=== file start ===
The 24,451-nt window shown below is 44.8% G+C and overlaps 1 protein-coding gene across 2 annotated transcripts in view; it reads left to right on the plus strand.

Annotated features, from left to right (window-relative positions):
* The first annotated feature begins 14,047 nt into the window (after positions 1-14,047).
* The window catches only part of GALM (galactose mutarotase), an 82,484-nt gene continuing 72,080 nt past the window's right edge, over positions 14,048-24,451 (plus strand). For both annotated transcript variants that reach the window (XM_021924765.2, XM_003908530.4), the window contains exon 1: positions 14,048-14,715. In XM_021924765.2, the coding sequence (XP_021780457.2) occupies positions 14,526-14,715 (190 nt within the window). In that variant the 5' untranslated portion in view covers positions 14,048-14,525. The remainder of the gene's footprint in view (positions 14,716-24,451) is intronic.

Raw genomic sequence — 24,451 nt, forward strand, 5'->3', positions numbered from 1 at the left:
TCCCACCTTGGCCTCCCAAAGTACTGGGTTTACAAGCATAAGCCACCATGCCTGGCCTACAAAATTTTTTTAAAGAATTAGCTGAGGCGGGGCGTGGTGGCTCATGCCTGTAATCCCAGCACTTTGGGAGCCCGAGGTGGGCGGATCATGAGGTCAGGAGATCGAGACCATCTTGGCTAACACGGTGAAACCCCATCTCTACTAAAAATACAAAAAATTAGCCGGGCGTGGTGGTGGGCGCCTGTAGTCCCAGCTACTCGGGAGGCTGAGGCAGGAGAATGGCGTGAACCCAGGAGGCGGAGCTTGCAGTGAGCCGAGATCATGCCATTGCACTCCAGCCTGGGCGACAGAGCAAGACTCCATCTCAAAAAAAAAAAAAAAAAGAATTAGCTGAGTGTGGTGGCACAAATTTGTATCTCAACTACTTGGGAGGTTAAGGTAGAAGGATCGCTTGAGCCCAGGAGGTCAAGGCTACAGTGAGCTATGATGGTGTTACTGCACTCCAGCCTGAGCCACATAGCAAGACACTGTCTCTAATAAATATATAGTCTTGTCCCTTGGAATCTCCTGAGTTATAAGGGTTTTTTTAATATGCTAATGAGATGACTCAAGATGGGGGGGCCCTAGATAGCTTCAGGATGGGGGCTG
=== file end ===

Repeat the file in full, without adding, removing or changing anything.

The 24,451-nt window shown below is 44.8% G+C and overlaps 1 protein-coding gene across 2 annotated transcripts in view; it reads left to right on the plus strand.

Annotated features, from left to right (window-relative positions):
* The first annotated feature begins 14,047 nt into the window (after positions 1-14,047).
* The window catches only part of GALM (galactose mutarotase), an 82,484-nt gene continuing 72,080 nt past the window's right edge, over positions 14,048-24,451 (plus strand). For both annotated transcript variants that reach the window (XM_021924765.2, XM_003908530.4), the window contains exon 1: positions 14,048-14,715. In XM_021924765.2, the coding sequence (XP_021780457.2) occupies positions 14,526-14,715 (190 nt within the window). In that variant the 5' untranslated portion in view covers positions 14,048-14,525. The remainder of the gene's footprint in view (positions 14,716-24,451) is intronic.

Raw genomic sequence — 24,451 nt, forward strand, 5'->3', positions numbered from 1 at the left:
TCCCACCTTGGCCTCCCAAAGTACTGGGTTTACAAGCATAAGCCACCATGCCTGGCCTACAAAATTTTTTTAAAGAATTAGCTGAGGCGGGGCGTGGTGGCTCATGCCTGTAATCCCAGCACTTTGGGAGCCCGAGGTGGGCGGATCATGAGGTCAGGAGATCGAGACCATCTTGGCTAACACGGTGAAACCCCATCTCTACTAAAAATACAAAAAATTAGCCGGGCGTGGTGGTGGGCGCCTGTAGTCCCAGCTACTCGGGAGGCTGAGGCAGGAGAATGGCGTGAACCCAGGAGGCGGAGCTTGCAGTGAGCCGAGATCATGCCATTGCACTCCAGCCTGGGCGACAGAGCAAGACTCCATCTCAAAAAAAAAAAAAAAAAGAATTAGCTGAGTGTGGTGGCACAAATTTGTATCTCAACTACTTGGGAGGTTAAGGTAGAAGGATCGCTTGAGCCCAGGAGGTCAAGGCTACAGTGAGCTATGATGGTGTTACTGCACTCCAGCCTGAGCCACATAGCAAGACACTGTCTCTAATAAATATATAGTCTTGTCCCTTGGAATCTCCTGAGTTATAAGGGTTTTTTTAATATGCTAATGAGATGACTCAAGATGGGGGGGCCCTAGATAGCTTCAGGATGGGGGCTG